Standard of review: Ongoing chaos or a path to order?

AuthorGreg Temelini
g Winer 2016
Sanar  eie:
’ll admit something to you as long as you agree not to pass it
along. I am a bit of a nerd when it comes to law. When it comes to
standard of review, I am a full-on nerd.
So that’s why I found the Supreme Court’s decision in Wilson v. Atomic
Energy of Canada Ltd.1 so fascinating. It’s a decision that came out in mid-
July– absolutely the best time to release intriguing decisions on standard
of review. There is nothing better than sitting on a beach in 40 degree
weather with a cold recreational beverage of your choosing and contem-
plating the state of Canadian administrative law.
The headlines generated by the Atomic Energ y decision were about the
interpretation of the Canada Labour Code (“Code”). Specically, the big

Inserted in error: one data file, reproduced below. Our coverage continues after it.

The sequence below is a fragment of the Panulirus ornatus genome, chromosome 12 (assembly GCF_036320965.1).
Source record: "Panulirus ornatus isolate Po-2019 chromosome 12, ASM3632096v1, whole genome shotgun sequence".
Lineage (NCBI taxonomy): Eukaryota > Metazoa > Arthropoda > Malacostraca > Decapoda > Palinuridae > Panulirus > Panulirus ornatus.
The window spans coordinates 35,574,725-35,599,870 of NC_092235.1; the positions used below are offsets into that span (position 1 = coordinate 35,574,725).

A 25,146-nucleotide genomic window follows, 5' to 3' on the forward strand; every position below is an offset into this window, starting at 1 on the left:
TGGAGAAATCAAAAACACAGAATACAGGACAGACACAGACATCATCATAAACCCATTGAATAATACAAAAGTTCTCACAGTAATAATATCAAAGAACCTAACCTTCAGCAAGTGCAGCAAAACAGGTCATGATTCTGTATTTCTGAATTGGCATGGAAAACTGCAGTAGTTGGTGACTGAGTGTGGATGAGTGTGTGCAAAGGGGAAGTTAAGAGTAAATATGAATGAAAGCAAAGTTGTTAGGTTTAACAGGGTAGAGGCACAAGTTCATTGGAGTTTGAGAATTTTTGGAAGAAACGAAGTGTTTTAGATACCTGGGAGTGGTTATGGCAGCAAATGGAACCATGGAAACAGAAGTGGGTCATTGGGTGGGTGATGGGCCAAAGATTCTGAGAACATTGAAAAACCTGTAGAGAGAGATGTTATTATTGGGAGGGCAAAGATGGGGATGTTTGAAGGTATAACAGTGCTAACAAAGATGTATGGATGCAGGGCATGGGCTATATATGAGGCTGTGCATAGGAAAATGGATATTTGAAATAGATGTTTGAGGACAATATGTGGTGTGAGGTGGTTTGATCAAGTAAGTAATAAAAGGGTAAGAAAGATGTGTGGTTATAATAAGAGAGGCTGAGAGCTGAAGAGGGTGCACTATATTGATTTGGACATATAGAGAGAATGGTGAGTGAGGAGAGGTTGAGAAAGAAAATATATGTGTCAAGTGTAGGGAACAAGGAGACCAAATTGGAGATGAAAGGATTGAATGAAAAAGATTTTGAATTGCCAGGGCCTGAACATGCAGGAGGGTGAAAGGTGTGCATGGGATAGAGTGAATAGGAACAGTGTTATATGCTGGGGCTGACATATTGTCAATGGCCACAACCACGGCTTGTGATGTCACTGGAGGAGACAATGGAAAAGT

issue was whether non-unionized employees in federally regulated indus-
tries can legally be dismissed without cause so long as reasonable pay in
lieu of notice is provided– an important and interesting issue to be sure.
The part of the case that did not prompt sound bites on the national
news concerned the real divisions in the Supreme Court about the stan-
dard of review of administrative tribunal decisions.
The case spawned four sets of reasons. It’s always enjoyable when
the Supreme Court oers us four sets of reasons. It’s like playing a game
1 Wilson v Atomic Energy of Canada Ltd, 2016 SCC 29.

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